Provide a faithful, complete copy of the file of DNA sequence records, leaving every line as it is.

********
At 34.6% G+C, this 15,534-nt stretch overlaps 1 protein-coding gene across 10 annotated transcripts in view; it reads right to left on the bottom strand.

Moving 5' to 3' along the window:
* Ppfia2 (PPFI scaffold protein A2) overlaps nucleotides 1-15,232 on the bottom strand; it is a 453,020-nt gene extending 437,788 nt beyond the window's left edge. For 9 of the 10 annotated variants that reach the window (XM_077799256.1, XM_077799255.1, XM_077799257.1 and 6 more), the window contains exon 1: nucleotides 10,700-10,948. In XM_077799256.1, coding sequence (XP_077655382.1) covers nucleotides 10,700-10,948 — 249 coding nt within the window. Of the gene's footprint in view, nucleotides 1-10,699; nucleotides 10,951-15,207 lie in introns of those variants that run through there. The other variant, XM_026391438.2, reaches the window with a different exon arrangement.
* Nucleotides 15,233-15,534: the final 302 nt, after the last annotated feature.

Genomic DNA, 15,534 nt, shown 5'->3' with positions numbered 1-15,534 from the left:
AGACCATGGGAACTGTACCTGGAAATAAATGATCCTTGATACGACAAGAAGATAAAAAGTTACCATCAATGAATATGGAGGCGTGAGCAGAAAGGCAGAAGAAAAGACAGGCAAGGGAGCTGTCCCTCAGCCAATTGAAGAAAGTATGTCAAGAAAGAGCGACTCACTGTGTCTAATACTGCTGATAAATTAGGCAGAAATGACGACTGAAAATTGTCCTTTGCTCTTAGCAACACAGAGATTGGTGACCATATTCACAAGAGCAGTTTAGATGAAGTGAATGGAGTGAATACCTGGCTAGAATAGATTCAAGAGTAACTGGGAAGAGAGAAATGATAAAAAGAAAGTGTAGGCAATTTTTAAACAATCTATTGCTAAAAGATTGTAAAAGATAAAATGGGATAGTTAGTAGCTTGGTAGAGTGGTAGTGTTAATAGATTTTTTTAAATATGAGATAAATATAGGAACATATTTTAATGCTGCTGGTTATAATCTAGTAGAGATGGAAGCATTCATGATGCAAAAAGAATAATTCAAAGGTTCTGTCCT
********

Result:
At 34.6% G+C, this 15,534-nt stretch overlaps 1 protein-coding gene across 10 annotated transcripts in view; it reads right to left on the bottom strand.

Moving 5' to 3' along the window:
* Ppfia2 (PPFI scaffold protein A2) overlaps nucleotides 1-15,232 on the bottom strand; it is a 453,020-nt gene extending 437,788 nt beyond the window's left edge. For 9 of the 10 annotated variants that reach the window (XM_077799256.1, XM_077799255.1, XM_077799257.1 and 6 more), the window contains exon 1: nucleotides 10,700-10,948. In XM_077799256.1, coding sequence (XP_077655382.1) covers nucleotides 10,700-10,948 — 249 coding nt within the window. Of the gene's footprint in view, nucleotides 1-10,699; nucleotides 10,951-15,207 lie in introns of those variants that run through there. The other variant, XM_026391438.2, reaches the window with a different exon arrangement.
* Nucleotides 15,233-15,534: the final 302 nt, after the last annotated feature.

Genomic DNA, 15,534 nt, shown 5'->3' with positions numbered 1-15,534 from the left:
AGACCATGGGAACTGTACCTGGAAATAAATGATCCTTGATACGACAAGAAGATAAAAAGTTACCATCAATGAATATGGAGGCGTGAGCAGAAAGGCAGAAGAAAAGACAGGCAAGGGAGCTGTCCCTCAGCCAATTGAAGAAAGTATGTCAAGAAAGAGCGACTCACTGTGTCTAATACTGCTGATAAATTAGGCAGAAATGACGACTGAAAATTGTCCTTTGCTCTTAGCAACACAGAGATTGGTGACCATATTCACAAGAGCAGTTTAGATGAAGTGAATGGAGTGAATACCTGGCTAGAATAGATTCAAGAGTAACTGGGAAGAGAGAAATGATAAAAAGAAAGTGTAGGCAATTTTTAAACAATCTATTGCTAAAAGATTGTAAAAGATAAAATGGGATAGTTAGTAGCTTGGTAGAGTGGTAGTGTTAATAGATTTTTTTAAATATGAGATAAATATAGGAACATATTTTAATGCTGCTGGTTATAATCTAGTAGAGATGGAAGCATTCATGATGCAAAAAGAATAATTCAAAGGTTCTGTCCT